So overall, the situation is sill in a very bad shape and the recovery in the global market is not showing the real picture. The rise in consumer confidence, business sentiment, and the perception about the particular economy would take some time to revive. 

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(SA) RBI Revised Its Monetary Policy; Reduces Repo Rate & Reverse Repo Rate.

Reserve Bank of India modifies its monetary policy. RBI Governor Duvvuri Subbarao has slashed CRR and policy rates several time since he took the charge.
 
Banks are under significant liquidity pressure and it is evident that the banks are now withdrawing money under the central bank’s Liquidity Adjustment Facility (LAF) or Repurchase Agreement (Repo). Is the RBI cogitating the another rate hike to contain inflation under the compressed liquidity situation? Find out more.
The Reserve Bank of India.

The Reserve Bank of India Headquarters in Mumbai.

On Tuesday Apr 21, 2009, India’s Central bank – Reserve Bank of India has announced its Annual Policy on Macroeconomic and Monetary Developments. RBI has slashed its policy rates by 25 bps. BPS is Basis Points which should be defined by One Hundredth of a one percentage point 1/100th of 1%.

After the reduction in policy rates, RBI’s Repo rate stands at 4.75% and Reverse Repo rate stands at 3.25%. Repo means repurchase agreement in which banks sell government securities to the RBI in exchange for cash and agrees to repurchase those securities from the RBI at a later date which is the Reverse Repo Rate. While addressing to media, RBI Governor stresses that the bank should pass-on the reduction benefits to the consumers. India has witnessed the steep fall in demand for a credit.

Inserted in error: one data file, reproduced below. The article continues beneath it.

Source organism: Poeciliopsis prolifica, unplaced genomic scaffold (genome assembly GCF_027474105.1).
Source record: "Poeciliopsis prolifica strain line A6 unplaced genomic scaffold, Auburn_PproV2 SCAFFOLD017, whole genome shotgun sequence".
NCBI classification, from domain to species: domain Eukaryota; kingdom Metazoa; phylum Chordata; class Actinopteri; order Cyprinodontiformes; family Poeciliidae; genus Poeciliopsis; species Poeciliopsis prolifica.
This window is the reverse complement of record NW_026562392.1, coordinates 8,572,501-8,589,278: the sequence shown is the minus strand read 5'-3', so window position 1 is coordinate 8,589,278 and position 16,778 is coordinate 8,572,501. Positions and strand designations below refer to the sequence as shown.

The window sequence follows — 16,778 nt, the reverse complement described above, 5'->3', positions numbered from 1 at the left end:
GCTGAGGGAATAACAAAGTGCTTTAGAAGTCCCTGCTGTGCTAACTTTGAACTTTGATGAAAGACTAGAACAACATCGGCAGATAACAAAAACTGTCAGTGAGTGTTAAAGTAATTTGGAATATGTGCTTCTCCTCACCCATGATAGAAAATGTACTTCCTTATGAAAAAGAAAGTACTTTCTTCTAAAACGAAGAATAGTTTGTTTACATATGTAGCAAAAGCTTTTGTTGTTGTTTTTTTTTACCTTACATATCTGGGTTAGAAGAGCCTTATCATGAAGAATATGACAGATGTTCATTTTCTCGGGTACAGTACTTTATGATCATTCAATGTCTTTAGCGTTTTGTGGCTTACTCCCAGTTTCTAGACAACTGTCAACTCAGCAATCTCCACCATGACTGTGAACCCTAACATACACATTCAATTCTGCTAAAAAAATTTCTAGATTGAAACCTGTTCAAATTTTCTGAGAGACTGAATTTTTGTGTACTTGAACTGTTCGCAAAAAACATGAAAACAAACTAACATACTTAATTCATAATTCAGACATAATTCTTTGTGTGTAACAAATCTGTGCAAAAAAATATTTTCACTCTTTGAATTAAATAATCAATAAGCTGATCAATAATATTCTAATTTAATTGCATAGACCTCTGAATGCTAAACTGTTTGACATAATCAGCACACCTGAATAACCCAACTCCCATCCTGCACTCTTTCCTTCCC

RBI Reference Rate As on Apr 2009

Bank Rate 6%
Repo Rate 4.75%
Reverse Repo Rate 3.25%
Cash Reserve Ratio (CRR) 5%
Statutory Liquidity Ratio (SLR) 24%
Prime Lending Rate (PLR) 13%

 

The Indian Economy has also got affected by the economic crisis in developed countries. Since mid of Sep 2008, when the major financial institutions were collapsed, the India’s central bank has reduced its policy rates and CRR by number of times and SLR by 100 bps since than to prop the Indian economy up. India’s money supply dropped to 18.4% in compare to 21.7% last year which signifies the deceleration in credit market and the capital inflows. In the last few months, Indian Rupee has depreciated by more than 18%  and likely to depreciate further due to higher risk aversion in Rupee denominated assets, acute deleveraging due to falling exports which resulted fall in corporate earnings and strong demand for US Dollar due to huge amount of selling in equity markets. However, since Mar 09, financial markets have performed better in compare to its peers and other developed markets due to attracting and cheap valuation of the India Incorporated. By taking these factors in mind, RBI is taking precise decision on a periodic basis to respond to the global financial crisis and to make a favorable economic environment. India’s external debt and national debt has reached the level of 49% to the annual gross domestic product, however the strong foreign reserves would ensure the external stability.